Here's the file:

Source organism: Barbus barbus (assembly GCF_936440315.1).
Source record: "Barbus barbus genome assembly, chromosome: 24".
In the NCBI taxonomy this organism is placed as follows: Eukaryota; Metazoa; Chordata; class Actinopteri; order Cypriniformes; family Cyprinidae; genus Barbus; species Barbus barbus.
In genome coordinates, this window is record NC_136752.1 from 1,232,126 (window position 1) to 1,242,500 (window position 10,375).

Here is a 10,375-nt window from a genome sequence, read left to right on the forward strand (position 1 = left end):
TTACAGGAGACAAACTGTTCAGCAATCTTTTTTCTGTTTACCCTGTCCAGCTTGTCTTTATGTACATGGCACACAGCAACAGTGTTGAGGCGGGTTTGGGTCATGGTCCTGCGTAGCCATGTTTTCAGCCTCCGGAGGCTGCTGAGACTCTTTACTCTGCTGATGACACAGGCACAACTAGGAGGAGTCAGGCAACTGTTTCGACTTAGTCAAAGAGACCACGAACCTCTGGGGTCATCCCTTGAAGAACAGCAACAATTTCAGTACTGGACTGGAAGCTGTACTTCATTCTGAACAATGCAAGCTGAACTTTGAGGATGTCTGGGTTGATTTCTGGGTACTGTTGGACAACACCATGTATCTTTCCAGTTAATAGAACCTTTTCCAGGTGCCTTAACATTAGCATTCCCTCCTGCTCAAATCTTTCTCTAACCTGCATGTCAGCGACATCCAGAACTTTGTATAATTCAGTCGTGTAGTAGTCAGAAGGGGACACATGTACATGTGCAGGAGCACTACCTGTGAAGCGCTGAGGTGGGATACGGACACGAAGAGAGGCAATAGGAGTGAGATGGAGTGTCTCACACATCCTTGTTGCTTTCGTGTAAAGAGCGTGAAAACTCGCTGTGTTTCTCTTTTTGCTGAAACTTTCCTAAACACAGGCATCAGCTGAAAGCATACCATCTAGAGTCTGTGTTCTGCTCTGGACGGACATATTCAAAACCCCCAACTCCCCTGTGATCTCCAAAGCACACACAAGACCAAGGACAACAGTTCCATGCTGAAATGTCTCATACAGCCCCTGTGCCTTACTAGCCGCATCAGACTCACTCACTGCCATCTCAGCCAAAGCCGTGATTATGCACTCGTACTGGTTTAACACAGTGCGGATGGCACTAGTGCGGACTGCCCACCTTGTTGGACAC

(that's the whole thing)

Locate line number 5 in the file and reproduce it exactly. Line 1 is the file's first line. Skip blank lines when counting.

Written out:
Here is a 10,375-nt window from a genome sequence, read left to right on the forward strand (position 1 = left end):